The agenda to restore democracy also includes passing the For the People Act to protect and expand voting rights, fight gerrymandering and reduce the influence of money in politics; the John Lewis Voting Rights Advancement Act to restore the full protections of the 1965 Voting Rights Act; and the Protecting Our Democracy Act to constrain the corruption of future presidents who deem themselves above the law. These landmark bills have broad-based support, and would have passed long ago were it not for obstructionist leaders who fear losing their own influence if the American people have more power of their own.

Further, fixing our democracy requires we finally allow our fellow Americans in D.C. and Puerto Rico, the vast majority of whom are people of color, to have full access to our democracy. That means D.C. statehood and binding self-determination for Puerto Rico. In the District, as white extremist mobs destroyed the Capitol, murdered a police officer, and threatened the lives of elected officials and residents, Washingtonians were left defenseless because D.C. is not a state and its chief executive had no authority to deploy the National Guard.

Time is short. The forces standing against a democracy agenda seek to preserve and expand paths to power by shrinking the voting pool rather than winning voters over. In reaction to the historic turnout of 2020 and Democratic victories in places such as Georgia, already this year more than 100 bills have been put forward in state legislatures seeking to restrict voting access. Those efforts will not end without a fight.

We don’t know how many chances we will get to reverse our democracy’s near-death experience. We must not waste this one. We must go big — the future of democracy demands it.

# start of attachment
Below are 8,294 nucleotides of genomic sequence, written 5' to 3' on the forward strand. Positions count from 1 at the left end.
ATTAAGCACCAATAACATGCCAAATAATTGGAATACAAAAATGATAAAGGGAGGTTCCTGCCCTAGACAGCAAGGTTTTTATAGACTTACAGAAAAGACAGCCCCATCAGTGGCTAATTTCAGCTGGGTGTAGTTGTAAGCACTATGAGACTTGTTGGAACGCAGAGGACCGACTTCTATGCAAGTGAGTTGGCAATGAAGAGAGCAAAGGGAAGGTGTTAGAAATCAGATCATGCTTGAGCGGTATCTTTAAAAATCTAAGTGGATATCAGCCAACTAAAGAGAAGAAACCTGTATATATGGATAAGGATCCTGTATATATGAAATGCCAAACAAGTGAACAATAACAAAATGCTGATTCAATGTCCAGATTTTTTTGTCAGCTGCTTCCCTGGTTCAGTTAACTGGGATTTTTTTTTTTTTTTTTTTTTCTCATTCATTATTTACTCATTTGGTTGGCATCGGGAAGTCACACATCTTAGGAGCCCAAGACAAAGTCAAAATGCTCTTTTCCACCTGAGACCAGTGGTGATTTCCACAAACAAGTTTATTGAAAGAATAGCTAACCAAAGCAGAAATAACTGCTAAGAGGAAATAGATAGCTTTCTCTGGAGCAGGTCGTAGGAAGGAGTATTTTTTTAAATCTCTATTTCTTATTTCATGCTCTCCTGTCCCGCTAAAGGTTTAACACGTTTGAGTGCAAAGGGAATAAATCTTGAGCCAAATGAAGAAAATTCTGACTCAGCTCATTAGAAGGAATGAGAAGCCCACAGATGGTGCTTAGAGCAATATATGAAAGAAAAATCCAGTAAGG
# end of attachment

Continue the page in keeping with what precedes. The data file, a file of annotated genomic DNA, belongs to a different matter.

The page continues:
Benicia Author Stephen Golub – From Russia, With Love

Lessons for the Republicans’ leadership, starting with 1917.

By Stephen Golub, A Promised Land, February 4, 2021
Benicia Author Stephen Golub, A Promised Land

Adopting a policy of “no enemies to the left,” Russian prime minister Alexander Kerensky freed Vladimir Lenin from jail shortly after he tried but failed to overthrow Kerensky’s government in July of 1917.

In November, Lenin succeeded.

An excellent essay by Slate’s Fred Kaplan draws parallels between Kerensky and most of today’s Republican leaders. Kerensky thought that his greatest threat was forces seeking to return czarist rule to his country. He accordingly sought to align with the very Marxists who soon toppled him.

As for our own situation, Kaplan explains:

“Republican leaders in America today have, in effect, declared a policy of ‘no enemies to the right.’ With very few exceptions, they have declined to impeach or even criticize Donald Trump for inciting the attempted insurrection of Jan. 6. They have awarded a House committee seat to Rep. Marjorie Taylor Greene, who believes in QAnon’s wildest conspiracy theories, who has told right-wing protesters they should feel free to use violence, and, before she was elected to the House this past fall, called for the assassination of Democratic leaders, including House Speaker Nancy Pelosi. Several GOP lawmakers still refuse to acknowledge that President Joe Biden fairly won the November election…”

“[They] embraced Trump and now refuse to dissociate themselves from his most fanatical followers because they were, and are, seen as potent bulwarks against the Democrats’ liberal programs, which they see as the real enemy.”

In Kaplan’s view, the upshot of this all is that the Republican Party will “likely lie tattered in shambles, regardless of which side prevails in its internecine battles.”